If there is a different mechanism in action, it exactly mimics the effects of relativity. If the mechanism is wrong, why does it predict the right results? And independent of the clock used - there are different species of atoms used in atomic clocks. They have been compared to quartz oscillators and oscillators based on nuclear interactions as well. All of this confirmation reduces the chance that the theory is wrong.
     
  10. May 18, 2004 #9

    Phobos

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    Perhaps someone else can elucidate, but isn't the fact that we detect muons (very short half-life) from the sun reaching the Earth's surface a clock-free verification of time dilation?
     
  11. May 18, 2004 #10

    russ_watters

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    That's an atomic clock. Particle decay (Moonbear) is a separate phenomenon that gives us evidence for time dilation.
     
  12. May 18, 2004 #11

    Moonbear

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    Do the results of such experiments, whether relying on particle decay or on oscillations, "exactly" match predictions by the theory of relativity, or has the theory been modified based on the results of these experiments? Within other areas of science, it is common to modify theories as new experimental evidence becomes available, so I'm wondering to what extent has the same been done with the theory of relativity. Because I take it from the responses I've gotten so far that the strength of the theory is that it has been shown with multiple ways of measuring the time dilation effect, but if every time a new method is employed, the theory is tweaked a bit to account for minor differences in methods, or one of those "physics fudge factors" known as a constant is introduced to the equation, then this might not be the case. I know, it's not very likely a non-physicist with a minimal understanding of the theory is going to come along and find a huge flaw in it, so I know my questions are not likely to poke holes so much as to help me understand where the gaps in my own knowledge lie.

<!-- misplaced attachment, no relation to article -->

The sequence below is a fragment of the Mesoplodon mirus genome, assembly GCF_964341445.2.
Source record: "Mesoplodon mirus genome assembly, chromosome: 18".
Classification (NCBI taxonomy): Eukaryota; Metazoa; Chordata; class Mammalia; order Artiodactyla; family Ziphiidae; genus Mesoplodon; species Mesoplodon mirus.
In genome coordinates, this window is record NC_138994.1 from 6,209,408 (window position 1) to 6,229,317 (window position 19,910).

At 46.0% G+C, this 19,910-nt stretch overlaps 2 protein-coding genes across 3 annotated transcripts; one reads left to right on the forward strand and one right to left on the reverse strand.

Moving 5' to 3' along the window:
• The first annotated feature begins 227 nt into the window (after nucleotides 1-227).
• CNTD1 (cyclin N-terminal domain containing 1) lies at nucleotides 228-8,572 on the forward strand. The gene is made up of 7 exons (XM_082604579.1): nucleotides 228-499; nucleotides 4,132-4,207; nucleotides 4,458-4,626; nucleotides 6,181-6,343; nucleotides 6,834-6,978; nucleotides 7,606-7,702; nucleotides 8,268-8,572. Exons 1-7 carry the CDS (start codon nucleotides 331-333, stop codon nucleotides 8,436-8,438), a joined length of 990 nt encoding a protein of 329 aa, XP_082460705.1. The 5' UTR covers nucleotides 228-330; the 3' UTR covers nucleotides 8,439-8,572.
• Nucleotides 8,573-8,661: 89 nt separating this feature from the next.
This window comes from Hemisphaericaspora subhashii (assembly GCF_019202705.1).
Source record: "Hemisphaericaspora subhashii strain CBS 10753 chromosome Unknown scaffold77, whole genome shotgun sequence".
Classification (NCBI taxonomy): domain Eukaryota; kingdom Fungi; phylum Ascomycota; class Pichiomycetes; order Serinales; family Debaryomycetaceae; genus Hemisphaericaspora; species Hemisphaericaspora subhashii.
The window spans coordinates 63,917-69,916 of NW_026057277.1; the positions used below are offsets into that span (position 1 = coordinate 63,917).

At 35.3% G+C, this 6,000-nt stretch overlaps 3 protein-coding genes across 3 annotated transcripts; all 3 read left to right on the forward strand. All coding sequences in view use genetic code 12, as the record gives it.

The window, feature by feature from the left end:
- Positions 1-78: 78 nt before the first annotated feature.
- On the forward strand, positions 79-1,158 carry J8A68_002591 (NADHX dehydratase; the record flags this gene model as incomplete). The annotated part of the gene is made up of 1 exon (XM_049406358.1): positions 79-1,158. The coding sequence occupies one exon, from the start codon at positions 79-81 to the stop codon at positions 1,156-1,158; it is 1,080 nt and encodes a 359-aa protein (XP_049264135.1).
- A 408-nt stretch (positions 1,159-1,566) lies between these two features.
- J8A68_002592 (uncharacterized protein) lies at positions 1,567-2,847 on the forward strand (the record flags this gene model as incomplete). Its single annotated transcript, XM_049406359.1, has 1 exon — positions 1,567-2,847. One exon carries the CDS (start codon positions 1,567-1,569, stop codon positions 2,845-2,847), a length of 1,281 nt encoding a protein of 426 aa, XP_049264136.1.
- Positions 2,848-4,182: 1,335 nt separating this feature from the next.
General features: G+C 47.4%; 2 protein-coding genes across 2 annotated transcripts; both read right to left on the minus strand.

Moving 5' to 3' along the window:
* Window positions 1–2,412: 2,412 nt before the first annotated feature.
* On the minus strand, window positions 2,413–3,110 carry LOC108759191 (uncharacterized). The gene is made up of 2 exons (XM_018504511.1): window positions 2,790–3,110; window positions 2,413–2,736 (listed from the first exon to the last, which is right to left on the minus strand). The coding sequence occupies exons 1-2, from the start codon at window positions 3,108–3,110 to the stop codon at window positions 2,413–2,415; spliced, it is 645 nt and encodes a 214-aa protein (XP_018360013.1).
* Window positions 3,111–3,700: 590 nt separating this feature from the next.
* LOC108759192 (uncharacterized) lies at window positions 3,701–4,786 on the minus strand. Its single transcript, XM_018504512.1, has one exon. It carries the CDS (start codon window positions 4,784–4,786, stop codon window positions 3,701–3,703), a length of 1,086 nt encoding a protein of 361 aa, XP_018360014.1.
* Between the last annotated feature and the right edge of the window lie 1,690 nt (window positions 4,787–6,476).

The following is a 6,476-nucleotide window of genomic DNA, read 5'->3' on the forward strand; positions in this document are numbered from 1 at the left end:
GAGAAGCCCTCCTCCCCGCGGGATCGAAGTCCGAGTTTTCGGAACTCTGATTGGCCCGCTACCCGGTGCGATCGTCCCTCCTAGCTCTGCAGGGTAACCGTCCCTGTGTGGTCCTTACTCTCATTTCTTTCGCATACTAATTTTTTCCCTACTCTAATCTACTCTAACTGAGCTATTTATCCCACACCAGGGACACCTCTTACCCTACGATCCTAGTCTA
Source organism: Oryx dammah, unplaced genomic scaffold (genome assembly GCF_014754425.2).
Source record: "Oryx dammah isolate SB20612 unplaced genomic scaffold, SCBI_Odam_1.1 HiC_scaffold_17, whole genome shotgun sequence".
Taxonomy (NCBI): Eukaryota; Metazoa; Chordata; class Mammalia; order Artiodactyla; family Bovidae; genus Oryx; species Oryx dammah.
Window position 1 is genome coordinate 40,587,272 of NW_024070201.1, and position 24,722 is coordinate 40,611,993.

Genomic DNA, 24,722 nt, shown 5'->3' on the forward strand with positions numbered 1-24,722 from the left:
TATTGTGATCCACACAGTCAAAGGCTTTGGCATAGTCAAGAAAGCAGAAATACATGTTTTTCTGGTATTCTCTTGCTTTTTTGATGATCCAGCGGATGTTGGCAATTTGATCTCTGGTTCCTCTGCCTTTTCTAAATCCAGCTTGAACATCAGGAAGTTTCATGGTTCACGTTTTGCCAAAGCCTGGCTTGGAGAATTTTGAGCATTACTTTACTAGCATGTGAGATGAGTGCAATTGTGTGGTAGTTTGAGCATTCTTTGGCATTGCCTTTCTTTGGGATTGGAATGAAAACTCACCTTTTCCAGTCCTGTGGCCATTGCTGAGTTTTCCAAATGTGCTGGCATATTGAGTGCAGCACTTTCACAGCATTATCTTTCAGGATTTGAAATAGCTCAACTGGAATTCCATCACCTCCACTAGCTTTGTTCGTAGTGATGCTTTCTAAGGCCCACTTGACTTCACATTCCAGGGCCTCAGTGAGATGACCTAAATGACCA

The other thing I've been puzzling over since asking the first question is how do we even define time? I can't think of any way to define it, or to define the measurement of it, without using it in its own definition. For example, I was thinking of the atomic oscillations example...that's the easiest for me to understand...it seems we measure time by the number of oscillations that occur, because we know that a fixed number of oscillations occur in a given time, which already sounds redundant. But, how do we know that number is stable? Don't we need a way to measure time to confirm our time measurement is correct? And does temperature affect the behavior of the particles being used for these experiments? Again, I'm thinking that decay rates, at least of some things, are slowed by lower temperatures, so if this same particle you're using to measure or detect time is held at absolute zero, such that all motion, and thus decay, stops, is time considered to stop?

    Also, if there's a place where this has been hashed out over and over again already, pointing me in the direction of a link would be fine too if you don't have "time" to answer these more basic questions.

    Thanks for the answers so far!
     
  13. May 19, 2004 #12
    No, the theory is the same. The equations are quite straightforward for special relativity and no "fudge factors" have been added.


    The second is defined in terms of an unperturbed atom - no other interactions. In trying to realize the second, you either have to eliminate perturbations or measure how much of an effect they have. For example, magnetic fields change the oscillation rates (second-order Zeeman shift), but the field cannot be zero in a cesium beam atomic clock (or similar devices) - you need to tell the atoms which way is "up", electromagnetically speaking, so you add a carefully controlled field and calculate the frequency shift from it, and incorporate that into the results.

    Nuclear decay is unaffected by temperature. Also there is a distinction to be made between time changing rates and clocks changing rates.